The Monastery’s Treasure

by Josephine Balmer

A tiny yet passionate fragment of Aeschylus’s lost drama Myrmidons is discovered in a surprising place…


zavordaIn 1959, a previously unknown edition of the ninth century Lexicon of Photius  was discovered at the remote Greek Orthodox Monastery of Zavorda in Macedonia, northern Greece (you can find an account of this by Roger Pearse here). This edition included some pages that were not available in other known editions of the Lexicon, all based on the Codex Galeanus, a 12th century parchment ms. of 149 leaves. Although the Zavorda manuscript is later than the Codex Galeanus, dating from the 13th-14th century, it is the only complete surviving manuscript of the text, containing additional pages and entries absent from other editions, including words beginning with alpha (άβ to άγ).

I was taken with the fact that these new extra pages include the Greek word abdeluktos which, as previously discussed,  Photius tells us means ‘without stain’ or ‘absolved of blame’. Unlike other, later sources, he also notes that it originates in a line from Aeschylus’s lost play Myrmidons, almost certainly as the grieving hero Achilles embraces the corpse of his slain lover Patroclus, exclaiming that such an act is not an abomination ‘because I love him’.

b15f7f0c9bf1b615d0536e1586c85870Photius’ Lexicon is not alone in surviving in the library of a Greek monastery; many works were taken to such safe places following political and religious upheavals in the east, for example after the sack of Constantinople by western soldiers during the so-called Fourth Crusade in 1204, as explored in an earlier post here. As well as marvelling at the tiny miracles and random happenstance at the heart of such textual survivals, I also wondered how the monks would have felt had they known that, for centuries, they had been custodians of evidence of such a passionate, later forbidden love.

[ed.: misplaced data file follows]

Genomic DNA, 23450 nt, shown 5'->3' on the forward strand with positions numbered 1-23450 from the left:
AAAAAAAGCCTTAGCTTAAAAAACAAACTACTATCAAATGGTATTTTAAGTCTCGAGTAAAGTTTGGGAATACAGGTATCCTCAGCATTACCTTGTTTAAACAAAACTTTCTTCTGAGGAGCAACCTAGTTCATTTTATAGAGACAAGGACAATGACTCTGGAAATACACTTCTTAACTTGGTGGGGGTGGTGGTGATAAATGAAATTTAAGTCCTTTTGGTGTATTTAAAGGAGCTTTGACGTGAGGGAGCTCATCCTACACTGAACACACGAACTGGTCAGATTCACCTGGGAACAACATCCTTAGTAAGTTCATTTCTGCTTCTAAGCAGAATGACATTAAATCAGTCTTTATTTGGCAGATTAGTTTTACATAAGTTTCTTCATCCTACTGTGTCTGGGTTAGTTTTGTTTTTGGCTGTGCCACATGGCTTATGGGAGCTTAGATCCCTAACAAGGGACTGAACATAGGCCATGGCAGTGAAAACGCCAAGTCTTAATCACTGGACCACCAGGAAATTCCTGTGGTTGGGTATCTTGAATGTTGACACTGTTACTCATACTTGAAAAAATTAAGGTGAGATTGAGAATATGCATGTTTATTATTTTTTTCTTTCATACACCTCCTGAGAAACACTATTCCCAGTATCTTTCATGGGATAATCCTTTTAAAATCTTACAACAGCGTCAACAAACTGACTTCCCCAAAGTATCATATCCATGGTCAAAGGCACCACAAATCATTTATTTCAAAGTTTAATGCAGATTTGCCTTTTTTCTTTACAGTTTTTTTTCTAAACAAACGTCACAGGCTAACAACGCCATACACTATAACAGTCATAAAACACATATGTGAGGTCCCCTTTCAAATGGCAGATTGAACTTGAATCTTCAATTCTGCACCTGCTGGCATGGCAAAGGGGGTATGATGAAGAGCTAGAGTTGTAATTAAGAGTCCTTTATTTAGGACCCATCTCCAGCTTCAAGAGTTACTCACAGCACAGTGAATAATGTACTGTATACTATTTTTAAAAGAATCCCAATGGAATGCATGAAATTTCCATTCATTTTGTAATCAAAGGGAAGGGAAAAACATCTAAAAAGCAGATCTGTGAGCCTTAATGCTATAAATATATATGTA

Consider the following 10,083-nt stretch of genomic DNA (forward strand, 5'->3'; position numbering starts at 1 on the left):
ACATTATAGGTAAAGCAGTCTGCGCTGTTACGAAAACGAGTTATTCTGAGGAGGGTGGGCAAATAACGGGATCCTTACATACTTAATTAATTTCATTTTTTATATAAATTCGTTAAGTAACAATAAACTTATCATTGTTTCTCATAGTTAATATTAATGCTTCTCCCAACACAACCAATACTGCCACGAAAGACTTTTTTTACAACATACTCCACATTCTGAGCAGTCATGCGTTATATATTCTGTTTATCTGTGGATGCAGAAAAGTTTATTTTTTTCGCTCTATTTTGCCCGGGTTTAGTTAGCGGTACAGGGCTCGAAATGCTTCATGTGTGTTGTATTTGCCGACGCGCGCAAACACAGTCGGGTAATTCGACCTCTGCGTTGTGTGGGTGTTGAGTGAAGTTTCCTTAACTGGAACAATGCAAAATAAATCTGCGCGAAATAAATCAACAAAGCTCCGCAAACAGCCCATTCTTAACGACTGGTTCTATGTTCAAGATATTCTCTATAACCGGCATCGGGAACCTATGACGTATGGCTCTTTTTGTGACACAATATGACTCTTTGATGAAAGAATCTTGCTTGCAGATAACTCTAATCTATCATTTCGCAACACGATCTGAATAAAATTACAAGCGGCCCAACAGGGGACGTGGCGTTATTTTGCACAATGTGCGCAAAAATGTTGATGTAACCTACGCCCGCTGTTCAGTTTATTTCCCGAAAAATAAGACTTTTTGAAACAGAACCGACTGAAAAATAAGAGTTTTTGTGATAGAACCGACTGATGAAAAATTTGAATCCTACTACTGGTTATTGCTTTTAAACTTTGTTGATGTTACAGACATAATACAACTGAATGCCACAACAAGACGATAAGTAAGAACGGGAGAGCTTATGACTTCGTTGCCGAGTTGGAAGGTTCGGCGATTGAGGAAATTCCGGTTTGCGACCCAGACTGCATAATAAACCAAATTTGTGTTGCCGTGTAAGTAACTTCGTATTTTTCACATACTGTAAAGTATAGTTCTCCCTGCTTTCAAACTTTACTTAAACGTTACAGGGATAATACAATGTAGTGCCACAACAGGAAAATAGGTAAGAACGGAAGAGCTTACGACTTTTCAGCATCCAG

The following poem, ‘Trespass’, from my collection, The Paths of Survival, explores that conundrum through the voice of an imaginary monk, forming a companion piece to Photius’s own voice in the poem ‘Gloss’.



(Monastery of Zavorda, Macedonia, 1959)

From the crag we watched as he drew
near, creeping closer like a contagion.
‘My son, we have been expecting you,’
our unsmiling abbot said in welcome.
From the cadence of his voice we knew
he was not talking of days or decades
but the dry passage of our centuries.
For weeks our guest rifled the libraries,
their rare treasures piled around him –
like a child’s toys or stored-up treats.

Now our abbot did not eat or sleep.
We saw the apprehension in his face
as if some half-recalled, splintered dream
had returned, long dreaded, to haunt him,
a fear he could barely form or elucidate.
Our guest found all he had come to seek:
a tattered codex wrapped round in rags
like some precious shard of brittle glass.
He put on his hat and coat, his work done,
a few more words for his literary canon:

Abdeluktos philo. Absolved because I loved him
Anathema. The taint of unconstrained sin –
a snatch of Aeschylus’s foul Myrmidons.
In its shadow we had held sacred homily,
called our brethren to vespers, benediction.
Now it was unleashed again, this heresy
we had guarded here without knowing
for so long. Unspeakable acts. Trespass.

We waited as he faded, a blur in the dark,
disappearing back into fold of river pass.

                                                  Josephine Balmer